Following the North Carolina legislature's decision last year to end the state's public financing program for judges' campaigns, an unprecedented flood of money to judicial races -- much of it from special interests with business before the N.C. Supreme Court -- has renewed concerns about the perceived fairness of the state's justice system.
These concerns will not be eased by a new report from the Center for American Progress that examines the connection between judicial campaign contributions from law firms and their win-lose record before North Carolina's high court. Titled "Dirty Money, Dirty Water," the study by Billy Corriher and Sean Wright focuses on the environmental implications of money in judicial politics, noting that polluting corporations such as Duke Energy are repeat players in state courts more than most other businesses.
The authors looked at the success rates of law firms that had cases before the North Carolina Supreme Court from 1998 to 2010 and that also made contributions to justices' campaigns.
"Among the 'repeat-player' law firms -- those with several cases before the court each year -- the firms that gave more campaign cash had higher success rates than those that gave smaller donations," they write.
In 1998, law firms donating $400 or more won 53 percent of their cases, compared to 48 percent for firms giving less than $400. Firms that had more than five cases before the court and that donated $1,000 or more won 70 percent of their appeals -- a win rate the authors call "astonishing." That compares to just 33 percent for firms with at least five cases that gave less than $400.
The pattern of politically generous firms winning more cases held throughout the years studied. In 2004, the first year of the state's public financing program for judicial races, the average success rate for firms with five or more cases before the court that gave $1,000 or more was lower than in 1998, at 61 percent. But that still compared to a much lower 43 percent win rate for those giving $450 or less.
The authors acknowledge that the correlation between larger campaign contributions and success rates for repeat-player law firms could be explained by other factors -- that the best firms have more money to spend on campaigns, for example. But the connection between contributions and case outcomes still raises questions about perceived judicial conflicts of interest, they write, pointing to a notorious West Virginia case involving millions of dollars in contributions to a judge from former Massey Energy CEO Don Blankenship:
These kinds of correlations -- whether they reflect causation or not -- raise doubts about the impartiality of judges. The U.S. Supreme Court ruled in 2009 that recusal was constitutionally required when 'extreme' amounts of campaign cash created 'a serious, objective risk of actual bias.' In Caperton v. A.T. Massey Coal Company, the defendant spent more than $3 million to elect a West Virginia Supreme Court justice, who then voted to overturn a $50 million verdict against Massey Coal. The high court stated, 'Although there is no allegation of a quid pro quo agreement, the fact remains that Blankenship's extraordinary contributions were made at a time when he had a vested stake in the outcome.' While the analysis in this report cannot prove actual bias, it does say something about the 'objective risk of actual bias' that accompanies judicial campaign cash.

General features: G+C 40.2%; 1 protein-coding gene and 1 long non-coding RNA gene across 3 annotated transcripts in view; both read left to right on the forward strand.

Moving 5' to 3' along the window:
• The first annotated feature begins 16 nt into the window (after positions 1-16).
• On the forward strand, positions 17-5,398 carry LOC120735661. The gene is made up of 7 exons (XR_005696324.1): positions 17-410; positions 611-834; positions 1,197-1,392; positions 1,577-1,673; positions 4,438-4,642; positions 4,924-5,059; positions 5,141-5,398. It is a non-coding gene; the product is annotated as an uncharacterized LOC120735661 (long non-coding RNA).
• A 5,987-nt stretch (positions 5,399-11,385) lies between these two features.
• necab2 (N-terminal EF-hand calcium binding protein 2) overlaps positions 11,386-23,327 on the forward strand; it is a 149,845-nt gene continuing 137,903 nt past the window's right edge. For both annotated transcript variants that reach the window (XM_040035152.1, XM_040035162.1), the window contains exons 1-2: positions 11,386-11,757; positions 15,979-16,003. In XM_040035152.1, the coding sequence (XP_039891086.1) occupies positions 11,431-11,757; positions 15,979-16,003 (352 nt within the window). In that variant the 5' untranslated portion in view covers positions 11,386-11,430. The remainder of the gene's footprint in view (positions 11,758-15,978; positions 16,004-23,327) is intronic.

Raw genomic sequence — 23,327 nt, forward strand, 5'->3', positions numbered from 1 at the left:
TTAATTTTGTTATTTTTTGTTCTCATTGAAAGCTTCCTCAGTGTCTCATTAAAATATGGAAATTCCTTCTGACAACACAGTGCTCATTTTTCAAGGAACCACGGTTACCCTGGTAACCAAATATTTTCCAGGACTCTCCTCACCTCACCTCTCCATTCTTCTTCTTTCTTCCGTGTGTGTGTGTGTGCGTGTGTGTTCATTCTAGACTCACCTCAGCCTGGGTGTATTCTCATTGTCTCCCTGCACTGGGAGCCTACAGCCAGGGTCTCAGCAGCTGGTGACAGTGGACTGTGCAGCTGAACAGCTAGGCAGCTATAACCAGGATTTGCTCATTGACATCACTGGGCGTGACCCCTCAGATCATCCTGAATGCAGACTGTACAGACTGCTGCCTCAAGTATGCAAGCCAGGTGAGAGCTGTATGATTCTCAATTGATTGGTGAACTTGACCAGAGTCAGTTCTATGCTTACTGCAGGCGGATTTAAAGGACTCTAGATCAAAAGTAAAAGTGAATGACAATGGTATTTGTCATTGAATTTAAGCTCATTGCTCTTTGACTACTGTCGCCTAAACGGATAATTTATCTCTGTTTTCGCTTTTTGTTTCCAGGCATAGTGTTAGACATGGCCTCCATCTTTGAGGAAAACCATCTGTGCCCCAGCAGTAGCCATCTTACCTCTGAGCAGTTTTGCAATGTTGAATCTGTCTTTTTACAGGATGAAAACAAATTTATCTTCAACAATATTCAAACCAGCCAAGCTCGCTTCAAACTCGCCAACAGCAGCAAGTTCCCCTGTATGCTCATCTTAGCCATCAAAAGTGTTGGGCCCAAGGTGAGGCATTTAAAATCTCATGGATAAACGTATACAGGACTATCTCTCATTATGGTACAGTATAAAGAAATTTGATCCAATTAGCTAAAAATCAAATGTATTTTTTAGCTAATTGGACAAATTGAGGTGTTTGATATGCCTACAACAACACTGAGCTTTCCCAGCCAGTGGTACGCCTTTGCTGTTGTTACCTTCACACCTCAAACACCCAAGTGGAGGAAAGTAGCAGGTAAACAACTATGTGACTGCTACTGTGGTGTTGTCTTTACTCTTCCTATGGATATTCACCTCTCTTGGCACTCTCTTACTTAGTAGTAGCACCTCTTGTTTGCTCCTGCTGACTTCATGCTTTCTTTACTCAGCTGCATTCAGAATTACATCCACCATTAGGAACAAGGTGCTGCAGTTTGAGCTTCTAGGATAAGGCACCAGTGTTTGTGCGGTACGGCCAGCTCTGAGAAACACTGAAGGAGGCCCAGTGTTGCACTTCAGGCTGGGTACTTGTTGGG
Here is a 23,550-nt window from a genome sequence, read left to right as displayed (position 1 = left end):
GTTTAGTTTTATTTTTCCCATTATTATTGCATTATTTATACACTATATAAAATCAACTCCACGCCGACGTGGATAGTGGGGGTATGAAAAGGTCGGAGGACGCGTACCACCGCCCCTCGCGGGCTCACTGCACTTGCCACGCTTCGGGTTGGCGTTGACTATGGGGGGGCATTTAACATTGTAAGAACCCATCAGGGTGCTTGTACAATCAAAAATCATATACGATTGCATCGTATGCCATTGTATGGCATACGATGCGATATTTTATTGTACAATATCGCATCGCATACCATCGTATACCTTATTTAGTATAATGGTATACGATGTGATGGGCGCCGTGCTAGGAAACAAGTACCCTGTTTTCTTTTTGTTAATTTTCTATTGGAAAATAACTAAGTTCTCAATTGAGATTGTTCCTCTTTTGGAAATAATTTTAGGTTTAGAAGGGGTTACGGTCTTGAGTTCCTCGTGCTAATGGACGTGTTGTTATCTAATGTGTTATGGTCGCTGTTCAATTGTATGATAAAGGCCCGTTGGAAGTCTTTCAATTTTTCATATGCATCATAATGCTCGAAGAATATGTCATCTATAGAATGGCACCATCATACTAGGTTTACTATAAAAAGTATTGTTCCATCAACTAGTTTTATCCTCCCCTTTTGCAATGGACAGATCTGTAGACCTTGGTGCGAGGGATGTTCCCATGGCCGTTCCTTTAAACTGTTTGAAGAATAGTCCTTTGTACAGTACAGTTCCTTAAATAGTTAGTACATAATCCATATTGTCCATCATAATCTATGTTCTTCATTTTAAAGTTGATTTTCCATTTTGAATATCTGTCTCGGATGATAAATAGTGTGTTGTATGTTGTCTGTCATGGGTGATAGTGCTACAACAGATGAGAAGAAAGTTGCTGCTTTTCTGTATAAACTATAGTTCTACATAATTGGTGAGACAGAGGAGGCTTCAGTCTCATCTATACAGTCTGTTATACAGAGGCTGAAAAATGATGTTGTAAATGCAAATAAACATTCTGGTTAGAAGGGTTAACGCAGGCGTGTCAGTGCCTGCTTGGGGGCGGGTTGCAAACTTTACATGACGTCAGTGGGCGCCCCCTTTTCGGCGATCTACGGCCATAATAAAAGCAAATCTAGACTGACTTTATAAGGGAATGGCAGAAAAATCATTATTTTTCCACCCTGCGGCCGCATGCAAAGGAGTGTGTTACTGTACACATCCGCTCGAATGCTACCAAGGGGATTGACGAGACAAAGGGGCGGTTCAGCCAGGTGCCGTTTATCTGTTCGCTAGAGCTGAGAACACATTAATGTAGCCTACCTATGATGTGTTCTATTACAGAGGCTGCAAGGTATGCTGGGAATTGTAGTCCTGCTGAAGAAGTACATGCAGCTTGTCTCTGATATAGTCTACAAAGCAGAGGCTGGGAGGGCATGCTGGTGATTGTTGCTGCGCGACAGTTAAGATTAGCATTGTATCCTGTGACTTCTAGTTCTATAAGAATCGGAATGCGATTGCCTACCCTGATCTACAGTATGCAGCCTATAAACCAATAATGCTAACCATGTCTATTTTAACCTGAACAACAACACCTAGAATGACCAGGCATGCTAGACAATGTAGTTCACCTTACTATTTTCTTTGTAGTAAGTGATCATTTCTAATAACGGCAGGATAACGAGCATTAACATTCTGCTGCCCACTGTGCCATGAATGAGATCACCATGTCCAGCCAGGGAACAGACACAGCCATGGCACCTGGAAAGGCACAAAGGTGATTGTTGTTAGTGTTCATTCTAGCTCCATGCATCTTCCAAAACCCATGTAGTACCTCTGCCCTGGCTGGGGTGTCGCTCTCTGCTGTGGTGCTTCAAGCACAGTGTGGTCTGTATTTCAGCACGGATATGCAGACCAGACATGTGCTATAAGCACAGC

The authors call for reinstating North Carolina's judicial public financing program, which resulted in both the number of attorney donors and the amount they contributed dropping dramatically. They point to a study by the National Institute on Money in State Politics that found that while lawyers and lobbyists continued making donations during the public financing era, the percent of private contributions to North Carolina judicial campaigns fell from 70 percent during the 2000 and 2002 elections to just 40 percent between 2004 and 2012, the last election year for the program, which was used by 80 percent of eligible candidates.
In this year's N.C. Supreme Court election -- the first without public financing in more than a decade -- candidates vying for the four open seats raised at least $3.8 million for their campaigns, according to still-incomplete spending figures. That smashes the previous record of $2.1 million in 2000.
"This study's results clearly indicate that repeat-player attorneys who donate to judges … had more favorable rulings," Corriher and Wright conclude. "If the same holds true for corporate repeat players, then one has to ask: Which branch of government is looking out for the majority of North Carolinians, who are not contributors?"
Sue is the editorial director of Facing South and the Institute for Southern Studies.